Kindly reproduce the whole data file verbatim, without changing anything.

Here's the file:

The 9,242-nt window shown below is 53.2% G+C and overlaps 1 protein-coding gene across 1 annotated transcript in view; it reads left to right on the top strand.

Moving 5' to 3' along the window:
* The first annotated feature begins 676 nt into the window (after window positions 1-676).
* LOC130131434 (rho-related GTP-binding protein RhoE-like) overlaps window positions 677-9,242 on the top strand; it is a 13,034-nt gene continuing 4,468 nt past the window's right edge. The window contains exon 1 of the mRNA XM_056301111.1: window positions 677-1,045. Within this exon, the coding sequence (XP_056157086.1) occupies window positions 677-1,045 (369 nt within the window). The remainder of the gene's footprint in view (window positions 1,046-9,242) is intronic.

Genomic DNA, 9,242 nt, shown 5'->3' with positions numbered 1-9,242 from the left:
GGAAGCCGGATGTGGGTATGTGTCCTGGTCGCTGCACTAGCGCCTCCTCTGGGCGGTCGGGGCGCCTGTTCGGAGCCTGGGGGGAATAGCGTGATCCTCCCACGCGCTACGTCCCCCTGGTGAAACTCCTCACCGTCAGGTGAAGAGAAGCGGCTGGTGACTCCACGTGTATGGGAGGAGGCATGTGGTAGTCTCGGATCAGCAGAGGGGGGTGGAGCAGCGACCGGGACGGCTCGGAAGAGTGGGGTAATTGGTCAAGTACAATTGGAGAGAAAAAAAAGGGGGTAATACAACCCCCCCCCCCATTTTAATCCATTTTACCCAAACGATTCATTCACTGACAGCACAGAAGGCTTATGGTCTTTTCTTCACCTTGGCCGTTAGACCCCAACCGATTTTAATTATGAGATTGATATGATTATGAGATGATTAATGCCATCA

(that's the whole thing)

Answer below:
The 9,242-nt window shown below is 53.2% G+C and overlaps 1 protein-coding gene across 1 annotated transcript in view; it reads left to right on the top strand.

Moving 5' to 3' along the window:
* The first annotated feature begins 676 nt into the window (after window positions 1-676).
* LOC130131434 (rho-related GTP-binding protein RhoE-like) overlaps window positions 677-9,242 on the top strand; it is a 13,034-nt gene continuing 4,468 nt past the window's right edge. The window contains exon 1 of the mRNA XM_056301111.1: window positions 677-1,045. Within this exon, the coding sequence (XP_056157086.1) occupies window positions 677-1,045 (369 nt within the window). The remainder of the gene's footprint in view (window positions 1,046-9,242) is intronic.

Genomic DNA, 9,242 nt, shown 5'->3' with positions numbered 1-9,242 from the left:
GGAAGCCGGATGTGGGTATGTGTCCTGGTCGCTGCACTAGCGCCTCCTCTGGGCGGTCGGGGCGCCTGTTCGGAGCCTGGGGGGAATAGCGTGATCCTCCCACGCGCTACGTCCCCCTGGTGAAACTCCTCACCGTCAGGTGAAGAGAAGCGGCTGGTGACTCCACGTGTATGGGAGGAGGCATGTGGTAGTCTCGGATCAGCAGAGGGGGGTGGAGCAGCGACCGGGACGGCTCGGAAGAGTGGGGTAATTGGTCAAGTACAATTGGAGAGAAAAAAAAGGGGGTAATACAACCCCCCCCCCCATTTTAATCCATTTTACCCAAACGATTCATTCACTGACAGCACAGAAGGCTTATGGTCTTTTCTTCACCTTGGCCGTTAGACCCCAACCGATTTTAATTATGAGATTGATATGATTATGAGATGATTAATGCCATCA